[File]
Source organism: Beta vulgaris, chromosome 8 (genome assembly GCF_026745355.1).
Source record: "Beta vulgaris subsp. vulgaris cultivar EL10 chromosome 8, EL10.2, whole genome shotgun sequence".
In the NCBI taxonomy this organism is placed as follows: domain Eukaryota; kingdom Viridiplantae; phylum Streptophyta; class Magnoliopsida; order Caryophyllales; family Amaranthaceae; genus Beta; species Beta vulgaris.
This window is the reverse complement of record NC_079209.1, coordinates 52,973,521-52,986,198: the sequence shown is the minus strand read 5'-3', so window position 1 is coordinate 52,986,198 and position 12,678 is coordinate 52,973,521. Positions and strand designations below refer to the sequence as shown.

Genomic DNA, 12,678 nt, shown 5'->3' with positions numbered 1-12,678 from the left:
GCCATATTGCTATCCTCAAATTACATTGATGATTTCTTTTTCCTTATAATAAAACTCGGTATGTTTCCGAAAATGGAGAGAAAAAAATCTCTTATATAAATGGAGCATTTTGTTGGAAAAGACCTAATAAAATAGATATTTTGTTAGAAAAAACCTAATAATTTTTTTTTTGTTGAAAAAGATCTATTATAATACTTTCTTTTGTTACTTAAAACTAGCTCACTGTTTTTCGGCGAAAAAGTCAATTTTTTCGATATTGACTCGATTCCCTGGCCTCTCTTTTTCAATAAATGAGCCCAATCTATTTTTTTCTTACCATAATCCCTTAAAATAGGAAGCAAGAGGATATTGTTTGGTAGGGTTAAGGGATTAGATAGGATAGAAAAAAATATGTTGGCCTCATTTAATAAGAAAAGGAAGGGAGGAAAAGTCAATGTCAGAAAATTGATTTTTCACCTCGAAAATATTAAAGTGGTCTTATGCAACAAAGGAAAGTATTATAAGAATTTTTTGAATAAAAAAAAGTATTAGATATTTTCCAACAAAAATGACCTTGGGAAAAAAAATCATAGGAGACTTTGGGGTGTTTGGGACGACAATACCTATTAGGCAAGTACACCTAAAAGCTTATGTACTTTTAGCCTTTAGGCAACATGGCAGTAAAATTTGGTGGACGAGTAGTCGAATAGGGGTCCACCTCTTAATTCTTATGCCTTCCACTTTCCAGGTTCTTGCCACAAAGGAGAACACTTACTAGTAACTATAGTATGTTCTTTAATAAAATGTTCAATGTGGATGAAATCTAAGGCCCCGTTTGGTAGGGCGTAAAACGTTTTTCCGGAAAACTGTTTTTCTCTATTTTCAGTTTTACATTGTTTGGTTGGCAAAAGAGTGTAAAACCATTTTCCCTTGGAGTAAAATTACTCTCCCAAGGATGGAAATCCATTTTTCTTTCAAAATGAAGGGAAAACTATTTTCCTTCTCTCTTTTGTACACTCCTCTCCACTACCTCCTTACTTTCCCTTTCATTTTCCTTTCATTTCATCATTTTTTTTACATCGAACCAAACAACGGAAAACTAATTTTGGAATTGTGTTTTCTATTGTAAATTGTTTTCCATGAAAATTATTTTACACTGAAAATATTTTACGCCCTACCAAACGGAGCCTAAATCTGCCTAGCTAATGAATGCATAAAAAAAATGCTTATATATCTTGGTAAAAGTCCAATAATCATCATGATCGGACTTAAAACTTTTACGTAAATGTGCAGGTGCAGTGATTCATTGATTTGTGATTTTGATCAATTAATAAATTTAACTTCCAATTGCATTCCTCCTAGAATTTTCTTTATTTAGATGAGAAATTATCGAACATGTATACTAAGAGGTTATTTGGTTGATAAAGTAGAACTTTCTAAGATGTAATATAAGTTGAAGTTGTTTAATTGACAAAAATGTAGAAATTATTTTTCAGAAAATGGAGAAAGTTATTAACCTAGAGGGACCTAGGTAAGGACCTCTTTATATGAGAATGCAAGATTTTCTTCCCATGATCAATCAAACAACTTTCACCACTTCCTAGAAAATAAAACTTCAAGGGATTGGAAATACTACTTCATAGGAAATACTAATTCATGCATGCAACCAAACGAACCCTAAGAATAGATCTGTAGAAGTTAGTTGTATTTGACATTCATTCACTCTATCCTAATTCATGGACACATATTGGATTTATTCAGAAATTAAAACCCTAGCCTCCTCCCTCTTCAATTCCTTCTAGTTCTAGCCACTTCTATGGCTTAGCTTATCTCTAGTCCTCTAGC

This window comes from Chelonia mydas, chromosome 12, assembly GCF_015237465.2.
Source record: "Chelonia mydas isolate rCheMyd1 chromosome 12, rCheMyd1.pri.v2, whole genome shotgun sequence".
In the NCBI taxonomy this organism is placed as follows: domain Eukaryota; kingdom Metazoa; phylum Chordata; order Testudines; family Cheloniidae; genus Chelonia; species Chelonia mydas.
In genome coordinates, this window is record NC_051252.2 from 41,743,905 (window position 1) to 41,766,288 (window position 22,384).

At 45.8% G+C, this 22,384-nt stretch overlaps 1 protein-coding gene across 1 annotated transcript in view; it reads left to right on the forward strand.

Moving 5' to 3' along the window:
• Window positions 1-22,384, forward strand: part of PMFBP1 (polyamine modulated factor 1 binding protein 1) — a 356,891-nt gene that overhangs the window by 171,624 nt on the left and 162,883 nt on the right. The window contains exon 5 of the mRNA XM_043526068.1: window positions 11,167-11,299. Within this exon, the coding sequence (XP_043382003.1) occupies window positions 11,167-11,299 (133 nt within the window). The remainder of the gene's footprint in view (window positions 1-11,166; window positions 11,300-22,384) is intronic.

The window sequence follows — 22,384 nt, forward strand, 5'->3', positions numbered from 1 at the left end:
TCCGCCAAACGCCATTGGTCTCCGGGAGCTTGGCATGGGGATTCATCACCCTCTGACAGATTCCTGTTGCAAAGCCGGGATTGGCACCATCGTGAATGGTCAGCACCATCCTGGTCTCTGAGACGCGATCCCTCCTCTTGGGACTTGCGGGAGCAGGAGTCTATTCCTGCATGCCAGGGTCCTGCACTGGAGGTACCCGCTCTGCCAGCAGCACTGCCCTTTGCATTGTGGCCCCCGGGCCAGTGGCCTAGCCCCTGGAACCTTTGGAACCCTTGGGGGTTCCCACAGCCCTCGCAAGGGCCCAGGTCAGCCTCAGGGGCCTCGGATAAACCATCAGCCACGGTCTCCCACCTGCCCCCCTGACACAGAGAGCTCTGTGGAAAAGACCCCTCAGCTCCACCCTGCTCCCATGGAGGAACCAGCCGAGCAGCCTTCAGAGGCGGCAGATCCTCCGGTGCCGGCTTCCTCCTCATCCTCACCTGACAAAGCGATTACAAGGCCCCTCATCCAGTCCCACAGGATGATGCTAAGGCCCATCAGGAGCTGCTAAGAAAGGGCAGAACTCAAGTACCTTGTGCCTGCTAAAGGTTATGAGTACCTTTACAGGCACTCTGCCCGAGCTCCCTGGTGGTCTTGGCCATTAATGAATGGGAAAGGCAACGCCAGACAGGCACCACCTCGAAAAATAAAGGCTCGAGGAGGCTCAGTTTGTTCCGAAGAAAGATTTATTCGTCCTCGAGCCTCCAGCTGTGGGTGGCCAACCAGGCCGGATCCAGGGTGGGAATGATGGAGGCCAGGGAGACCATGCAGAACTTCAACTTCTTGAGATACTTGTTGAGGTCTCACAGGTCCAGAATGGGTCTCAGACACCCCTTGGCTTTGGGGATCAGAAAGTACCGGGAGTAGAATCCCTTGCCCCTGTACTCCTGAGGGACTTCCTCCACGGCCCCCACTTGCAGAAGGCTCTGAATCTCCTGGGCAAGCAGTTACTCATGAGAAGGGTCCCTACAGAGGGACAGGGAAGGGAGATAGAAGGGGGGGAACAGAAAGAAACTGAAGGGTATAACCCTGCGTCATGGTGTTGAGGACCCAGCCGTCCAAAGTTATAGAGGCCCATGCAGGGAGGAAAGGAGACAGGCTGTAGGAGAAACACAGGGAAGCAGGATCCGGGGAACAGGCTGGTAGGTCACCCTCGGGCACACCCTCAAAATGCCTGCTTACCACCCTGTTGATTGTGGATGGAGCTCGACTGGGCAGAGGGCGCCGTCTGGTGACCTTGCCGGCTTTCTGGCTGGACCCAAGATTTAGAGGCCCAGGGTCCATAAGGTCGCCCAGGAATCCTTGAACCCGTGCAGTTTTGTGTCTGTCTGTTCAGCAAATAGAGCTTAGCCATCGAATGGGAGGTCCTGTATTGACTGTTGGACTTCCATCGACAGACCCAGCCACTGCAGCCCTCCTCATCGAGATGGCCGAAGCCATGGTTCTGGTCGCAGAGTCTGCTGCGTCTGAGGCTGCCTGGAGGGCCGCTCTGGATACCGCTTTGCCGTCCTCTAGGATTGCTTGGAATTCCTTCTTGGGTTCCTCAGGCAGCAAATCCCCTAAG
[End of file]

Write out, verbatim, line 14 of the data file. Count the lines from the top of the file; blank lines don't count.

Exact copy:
The window sequence follows — 22,384 nt, forward strand, 5'->3', positions numbered from 1 at the left end: